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Lethbridge Herald Newspaper Archives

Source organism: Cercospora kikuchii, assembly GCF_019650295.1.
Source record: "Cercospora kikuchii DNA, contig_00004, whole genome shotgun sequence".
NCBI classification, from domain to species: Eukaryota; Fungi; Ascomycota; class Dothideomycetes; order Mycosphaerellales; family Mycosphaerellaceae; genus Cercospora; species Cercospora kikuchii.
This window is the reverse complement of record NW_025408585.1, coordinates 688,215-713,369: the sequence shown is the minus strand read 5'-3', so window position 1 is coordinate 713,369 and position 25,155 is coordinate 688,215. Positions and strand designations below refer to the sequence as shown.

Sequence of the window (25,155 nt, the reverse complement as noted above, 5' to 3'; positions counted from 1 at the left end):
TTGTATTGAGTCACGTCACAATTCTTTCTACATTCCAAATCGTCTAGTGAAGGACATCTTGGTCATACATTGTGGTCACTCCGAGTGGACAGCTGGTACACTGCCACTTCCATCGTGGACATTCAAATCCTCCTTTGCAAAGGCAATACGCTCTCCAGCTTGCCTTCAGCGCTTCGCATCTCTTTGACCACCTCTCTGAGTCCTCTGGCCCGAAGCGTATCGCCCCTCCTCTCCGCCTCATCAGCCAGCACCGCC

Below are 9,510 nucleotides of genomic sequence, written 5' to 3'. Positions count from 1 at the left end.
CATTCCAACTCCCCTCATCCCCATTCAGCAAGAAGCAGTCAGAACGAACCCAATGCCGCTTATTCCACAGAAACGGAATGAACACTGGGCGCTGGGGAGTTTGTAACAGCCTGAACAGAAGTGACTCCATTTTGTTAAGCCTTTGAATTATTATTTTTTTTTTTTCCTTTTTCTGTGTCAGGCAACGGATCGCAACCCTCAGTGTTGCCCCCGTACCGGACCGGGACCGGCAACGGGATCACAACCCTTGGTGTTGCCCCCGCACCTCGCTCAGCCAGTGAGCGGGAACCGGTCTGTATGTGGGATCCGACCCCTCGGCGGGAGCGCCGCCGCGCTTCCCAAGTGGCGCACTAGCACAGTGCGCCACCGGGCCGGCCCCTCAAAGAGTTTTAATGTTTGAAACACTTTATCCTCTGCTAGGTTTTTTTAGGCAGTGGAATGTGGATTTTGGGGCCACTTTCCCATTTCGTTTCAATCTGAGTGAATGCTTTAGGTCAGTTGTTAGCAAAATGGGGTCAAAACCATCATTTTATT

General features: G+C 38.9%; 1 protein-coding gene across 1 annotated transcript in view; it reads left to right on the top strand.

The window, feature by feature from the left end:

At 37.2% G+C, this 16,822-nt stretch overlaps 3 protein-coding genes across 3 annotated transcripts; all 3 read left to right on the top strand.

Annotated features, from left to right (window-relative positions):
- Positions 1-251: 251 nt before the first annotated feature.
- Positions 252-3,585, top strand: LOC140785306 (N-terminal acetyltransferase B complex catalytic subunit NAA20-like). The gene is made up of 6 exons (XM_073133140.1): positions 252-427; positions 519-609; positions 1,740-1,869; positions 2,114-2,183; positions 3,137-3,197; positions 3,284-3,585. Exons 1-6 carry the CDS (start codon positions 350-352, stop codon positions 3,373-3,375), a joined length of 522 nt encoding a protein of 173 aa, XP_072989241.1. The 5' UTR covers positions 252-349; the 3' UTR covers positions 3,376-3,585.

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Lethbridge Herald, The (Newspaper) - February 16, 1972, Lethbridge, Alberta Wedneidoy, February 16, 1972 THE IETHBRIDCE HERALD 37 Stretches several miles British Army's line' is Ulster's wall of hate and fear London Observer Service BELFAST Separating the mean rows of tiny terraced houses that make up the work- ing class ghettos of Belfast there still stands, monument to two and a half years of political stagnation and civil strife, the British Army's corrugated iron wal, the n eith- er side the children play. From either side men go to work, it they have jobs, or t ostand at the labor exchange hoping to catch some crumbs from Uls- ter's wobbling industrial table. The peace-line, several miles of it in many areas of the city, is the most visible sign of ever- growing polarisation between Catholics and Protestants. It is the physical divide; the human divisions stretch further, 1 i e deeper in tlio heart and will hardly be knocked down with a bulldozer's blow. Along the peace-line, British soldiers mount guard from rais- ed machine-gun posts that would not seem out of place in Berlin. Slow-moving Land Hovers and Saracen armoured cars crawl through Catholic areas, ever- watchful for snipers, stone- throwers or at least insult-hurl- FAST EFFICIENT SERVICE! crs (rum the sullen Catholic community. From Ik- olhtr side comes tea and Klko. The Protestant population in these areas walclics the Catholics "getting what Ihey deserve." Such is the measure of community feeling in Belfast that after Londonderry's "Bloody Sun- day there v.-as hardly a mur- mur of anxiety on Belfast's Shankill Hoad. When the politi- cians and Church leaders were expressing their sympathy, the Shankill remained silent un- moved. Not even the enormity of Der- ry's suffering changed relations between Ulster's Catholics and Protestants. The oficial Catho- lic line is that a peaceful march was attacked hy British troops and 13 people were mown down, while the Protestant point of view is thai Ihe march was il- legal, the Irish Republican Army's gunmen tired first and troops shot to kill only those who "bloody well deserved as one Protestant Senator at Slormont Casllo remarked pri- vately. Opinion about the rights and wrongs of what happened in Derry has become the short- hand for the divisions in this community. CLASS STRl'CTL'ttES Division between Catholic and Protestant is now almost direct- ly related to class structures. A rule of thumb might he: ac- cording to your rise in the sn- cial ladder you are less separ- ated. But a simpler rule is that the more contact Protestants and Catholics have, and the more they realise each other's mutual dependence the less the bitterness, the less the animos- ity. For ignorance is still the real barrier in a divided com- munity. The simple fact is that work- Human resources council notes big political change i ing-class Catholics and Protes-1 ner's Cabinet with no mandate system is in danger of going to tanls rarely meet across the and welf confessedly repres- pieces. j peace-lines except in sullen con- j enting no one, has said he will Catholic alienation from gov- frontalion. People on the next i stay in office. But lie made it crnment can also be seen in the step up the ladder meet a little j clear that it was not to servo continuing campaign of civil more, feel a little less, until on i any "Unionist regime" but to disobedience. You can find Ihe lop rungs there is mutual j serve the community. And Miss Catholics in working class areas 1 a ir.'ptance of each other and i Sheelagh Murnaghan, a former of Belfast, Derry, Strabane, an almost complete realisation I Liberal MP at Stormont, a Ncwry and other towns who that, until sectarianism is taken from the Northern Ireland scon- Catholic and a member of the cannot remember when last Community Relations CommLs- i they paid a gas, electricity, tcl- EDMONTON (CP) The abrupt change in Alberta's po- litical environment was one of the major facets of life in the province the Human Resources Research Council says in its report for 1971. The report was the swan song for the council which hoa been disbanded by tlio Progressive Conservatives which swept the Social Credit government out of office after 36 years. Launcbid by the Social Cred- it government in 1967, the coun- cil opsrated on a budget of about a year, employ- ed 40 people and provided grants to university parsonnel for ouLside research. Tile Progressive Conserva- tive government announced Jan. 10 the council would be closed by March 31, 1973. 'SOCIAL AUDIT' The council's annual report, a 54 page booklet, provided what it called a "social audit" of the quality of life in Alberta. Other major aspects of life in 1971 included a recovering econ- omy and an uncertain future for Ihe fastest growing labor force "in the western world." The council said the rise of new, subtle political attitudes probably would "strength over the next decade." These include a belief that policy formation should be opon and made in the public arena, I an expectation that govern- I nients be rational and knowl- edge based rather than pa- temalistics and instil u t i o n- I and a halt to "polilick- ing" over Tie people's money, business and welfare and moves to get en with tire development of efficient government opera- tion. The report said although thf 1S71 economic picture was un- stable, productivity rcUirned in almost all areas, including (hi oil and natural gas industry and the agriculture industry. Noting governments "tend to be reactive rather than stiiici- Ihe council mended "imaginative planning" based on solid research and long term solutions to the un- employment situation ra t h e r than "crude guesstimates and reactions to crises." arm there is no lasting hope, j sion, said she too would stick evision, or local council rates Somewhere, sometimes, there to her post, not for Mr. Faulk- j bill. It is impossible In cut off are straws of hope in the wind, j ner's sake but to try to keep in- i essential services without also signs however small that some tact the "frail bridges between sections of Catholic and Protes- I tant opinion are still clinging to- gelhcr. But mostly those recon- hitting neighbouring Protes! ant Protestant and Catholic that 1 areas and hire purchase com- panic; dare not send men to died are those who never need- I the beginnings of what may well ed to be brought together, those be a significant exodus from know still exist.' But the last week has seen repossess their merchandise even when payments are well who were never more than wor- ried or anxious about relations between Catholics and Protes- j tants. In a word, if there is one, reconciliation is class bound. Thus, with the tempo of politi- cal action all the lime on the streets of working-class areas, as the IRA campaign continues daily and nightly, it is not the I people who are still clinging to- j gether that are being forced j apart but those who are already divided who are being driven further from each other. But if Catholics and Protes- tants are polarised and polaris- ing, Catholics and the State are polarising even more rapidly. The North's only Catholic Cabi- net Minister, Dr. G. B. Newe. public life of the Catholic pro- fesional class, notably law- yers. Two senior Coun- sel on the northern bar. Mr. Garreth McGrath and Mr. Mich- ael Lavery, have asked to be re- lived of their prosecuting briefs which they have been handling on'behalf of the Attorney-Gen- eral. Another leading Catholic Barrister Mr. Jame" McSoar- ran, who was Crown Prosecutor for Armagh, has also resigned because, as he puts it, "of the general state of things." There are almost daily meetings of legal men in Belfast, solicitors and barristers have called a meeting to demand the repeal of the Special Powers Act (which allows the Government I to detain people without trial) and the whole shaky machinery overdue. There is growing fear among i Protestants and Unionists that Ihe Cdholic campaign is di- rected towards one thing: push- ing Protestants against their will into an all-Ireland united republic dominated by the Itoman Catholic Church. Protestants are clinging des- I peralely to "their" government at Slormnnt, and to their much- shouted loyalty to the British connection. Both sides have i their backs to the wall, but un- mi.stakably the mood among Catholics is of impending vic- tory ar.d among Protestants of anxiety and a feeling of im- i pending defeat. brought into Mr. Brian Faulk- of Ulster's judicial and legal EVANGELISTIC MEETINGS 5th Avenue and 18th Street North INVITES YOU TO HEAR REV. CARSON MITCHELL of CAtGARY Preaching from God's Holy Word Nightly at p.m. Tonight thru Friday February 16 to 18 Wednesday is "HONOR THE CITY COUNCIt NIGHT" EVERYONE ENCOURAGED TO ATTEND EACH SERVICE SIMPSONS-SEARS SIMPSONS-SEARS Breath of Spring Elegance! Imported All-Wool Tweed Hero's elegance for you, dreamed up and superhly execu- ted hy one of Canada's leading makers. Using rich imported all-wool tweeds... lop fashion know-how. We show here only two from an outstanding collection. AH with rayon satin lining, all in the newest Spring shades. Sizes 8-20. Quality Cosls INo More at Simpsons-Scars STORE HOURS: Daily 9 a.m. to p.m. Thursday and Friday 9 a.m. to 9 p.m. Contro Village. Telephone 328-9231. This is your chance to buy top quality snow tires at low, low prices! SUPER TRACTION SNOW TREAD ONLY WHITEWALLS-ALL SIZES Installation extra A real buy! This rugged snow-iread design digs deep for .positive traction in mud or snow. 4 full plies of nylon cord. BLACKWAll ALL SIZES FIBRE GLASS BELTED ONLY WHITEWALtS-All SIZES Installation extra 4 PLY NYLON DELUXE TRACTION ONLY 18.88 BLACKWALL ALL SIZES WHITEWALLS-ALl SIZES installation extra LIMITED QUANTITIES AND SIZES SERVICE STATION HOURS: I a.m. to 6 p.m. Dally Thimdayand Friday until 9 p.m. Contra Village 2nd Ave. and 13lh SI. N. ;